Hunter Freeman (Colorado Rapids) played well for the U.S. against Germany.
G.N. Lowrance/

Happy, but certainly not satisfied

Greetings from the FIFA World Youth Championship and the U.S. under-20 national team. We have two games under our belt and are now preparing for our third. A lot has been going on. The tournament for us has been exciting, hard work and very rewarding so far.

Everything around the games has been great. The training facility is good and we have our own little following of Dutch supporters. The weather changes by the hour. Sometimes you need sunglasses as you step onto the bus for training and 15 minutes later you need rain gear as you get off the bus.

Besides our games we are also scouting games. Yesterday I went to Emmen to watch Nigeria-Brazil and Switzerland-South Korea. The games were good ... the drive was interesting. Let me put it this way: On the way home I saw every side of the stadium. It was on our left, then the right, then behind us, and then in front of us. It was also nighttime and raining but eventually we got our bearings and got home at 1 a.m.

But I'm sure what you really want to know about is our games.

I am very proud of what these players have accomplished so far. Beating Argentina is a huge win. At the under-20 level they have been a major force. I would like to thank their coach for only bringing Messi on at halftime. The Barcelona player is a handful.

Our team played with a lot of character, but most importantly we created some good chances in the first half. We played out of trouble well at times and had some good combinations. The goal, by Chad Barrett of the Fire, was set up by a good passing sequence from Hunter Freeman (Colorado Rapids) to Barrett to Greg Dalby to Marvell Wynne. The cross was deflected but the timing was good and we scored on a great header. What a feeling.

"We certainly went at them. We also should have had a penalty in the first half. Yes, I would have let Freddy take it again."
-- Schmid, on his team's match vs. Germany
When you play a team the quality of Argentina it usually happens that you chase the ball a bit. We did do that but we did a good job of forcing them into pressure and our collective defending was good. On the attacking side we wanted to go at their left back and use Marvell to get forward. That definitely worked for us. We also felt we could give their defensive midfielder some headaches by place-changing and getting Eddie Gaven (MetroStars) and Freddy Adu (D.C. United) to pop up in different places. They both had success making his life tough.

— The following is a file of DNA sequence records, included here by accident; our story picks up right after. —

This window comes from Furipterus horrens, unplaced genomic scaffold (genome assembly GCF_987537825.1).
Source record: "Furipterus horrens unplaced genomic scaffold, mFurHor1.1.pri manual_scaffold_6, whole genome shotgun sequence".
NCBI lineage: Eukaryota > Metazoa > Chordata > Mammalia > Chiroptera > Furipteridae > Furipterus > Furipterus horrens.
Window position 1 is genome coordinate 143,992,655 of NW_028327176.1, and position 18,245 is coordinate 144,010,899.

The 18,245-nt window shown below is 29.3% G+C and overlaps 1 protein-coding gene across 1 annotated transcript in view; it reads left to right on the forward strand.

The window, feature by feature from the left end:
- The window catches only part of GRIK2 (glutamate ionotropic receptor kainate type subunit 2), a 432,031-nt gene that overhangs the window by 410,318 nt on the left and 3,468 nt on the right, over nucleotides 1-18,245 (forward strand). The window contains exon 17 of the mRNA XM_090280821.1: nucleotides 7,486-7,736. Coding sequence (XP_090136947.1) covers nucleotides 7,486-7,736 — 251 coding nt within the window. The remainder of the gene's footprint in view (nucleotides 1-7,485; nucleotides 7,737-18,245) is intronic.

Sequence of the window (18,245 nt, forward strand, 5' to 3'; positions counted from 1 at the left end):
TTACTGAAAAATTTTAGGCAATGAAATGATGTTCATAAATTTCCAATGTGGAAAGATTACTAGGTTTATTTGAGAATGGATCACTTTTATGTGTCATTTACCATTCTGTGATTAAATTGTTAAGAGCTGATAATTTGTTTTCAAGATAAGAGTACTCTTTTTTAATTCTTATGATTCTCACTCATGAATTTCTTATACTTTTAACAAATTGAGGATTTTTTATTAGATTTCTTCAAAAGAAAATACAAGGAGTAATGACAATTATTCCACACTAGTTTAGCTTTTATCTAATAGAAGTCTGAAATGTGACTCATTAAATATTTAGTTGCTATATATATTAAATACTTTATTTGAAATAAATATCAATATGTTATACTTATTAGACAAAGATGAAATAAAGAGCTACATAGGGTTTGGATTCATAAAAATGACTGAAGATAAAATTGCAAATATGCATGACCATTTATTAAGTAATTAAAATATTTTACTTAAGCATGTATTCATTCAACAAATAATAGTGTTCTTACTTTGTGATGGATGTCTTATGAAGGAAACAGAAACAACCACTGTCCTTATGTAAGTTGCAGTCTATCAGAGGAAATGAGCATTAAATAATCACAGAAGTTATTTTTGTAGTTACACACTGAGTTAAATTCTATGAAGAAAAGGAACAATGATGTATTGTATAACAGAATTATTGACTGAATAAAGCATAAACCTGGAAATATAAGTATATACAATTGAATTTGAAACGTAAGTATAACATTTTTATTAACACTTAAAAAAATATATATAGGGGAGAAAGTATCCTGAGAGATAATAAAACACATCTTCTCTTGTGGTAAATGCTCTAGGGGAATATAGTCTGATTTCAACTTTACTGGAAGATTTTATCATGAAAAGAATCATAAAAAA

But, most importantly the win against Argentina showed that we have come a long way on the youth level.

Next was Germany. It was a special game for me and one that I wanted to win for obvious reasons. I was very pleased with our first 60-70 minutes. We wanted to stretch their defense early with some long balls and then play through midfield. We felt there were gaps in their back four we could exploit. We certainly went at them. We also should have had a penalty in the first half. Yes, I would have let Freddy take it again.

The last 10-15 minutes they took it to us. We lost the physical duels and our inexperience at managing a game at this level showed. This is where we missed Jonathan Spector because he is a leader who would have barked out some orders. It is tough to communicate with someone like Marvell Wynne when he is on the other side of the field and you have a noisy crowd.

Defensively, Freeman did a great job containing their best player (Michael DeLura, No. 7). We also wanted to force them inside which we did after about the first 10 minutes.

The results have been good. But I was most pleased with our playing mentality. We play to win. We play as a team. We play with a bit of flair -- Adu's backheel in the first game and the bicycle kick are just a few of the examples.

But right now I am a happy coach. However, I am not content and our work is not done. Egypt is next on Saturday and then we want to make noise in the round-of-16 and move on.

Keep watching and supporting us when we are on TV. The experience the players are gaining at this tournament is something they will never forget. We want to make sure that the fans in Holland and our U.S. fans also never forget this tournament.

Sigi Schmid is currently coaching the U.S. U-20 national team in the World Youth Championship. He is one of the winningest coaches in MLS history, having led the Los Angeles Galaxy to four honors in his five-plus years at the helm, including the 2002 MLS Cup championship. Send comments to Sigi at Views and opinions expressed in this column views and opinions are the author's, and not necessarily those of Major League Soccer or its clubs.

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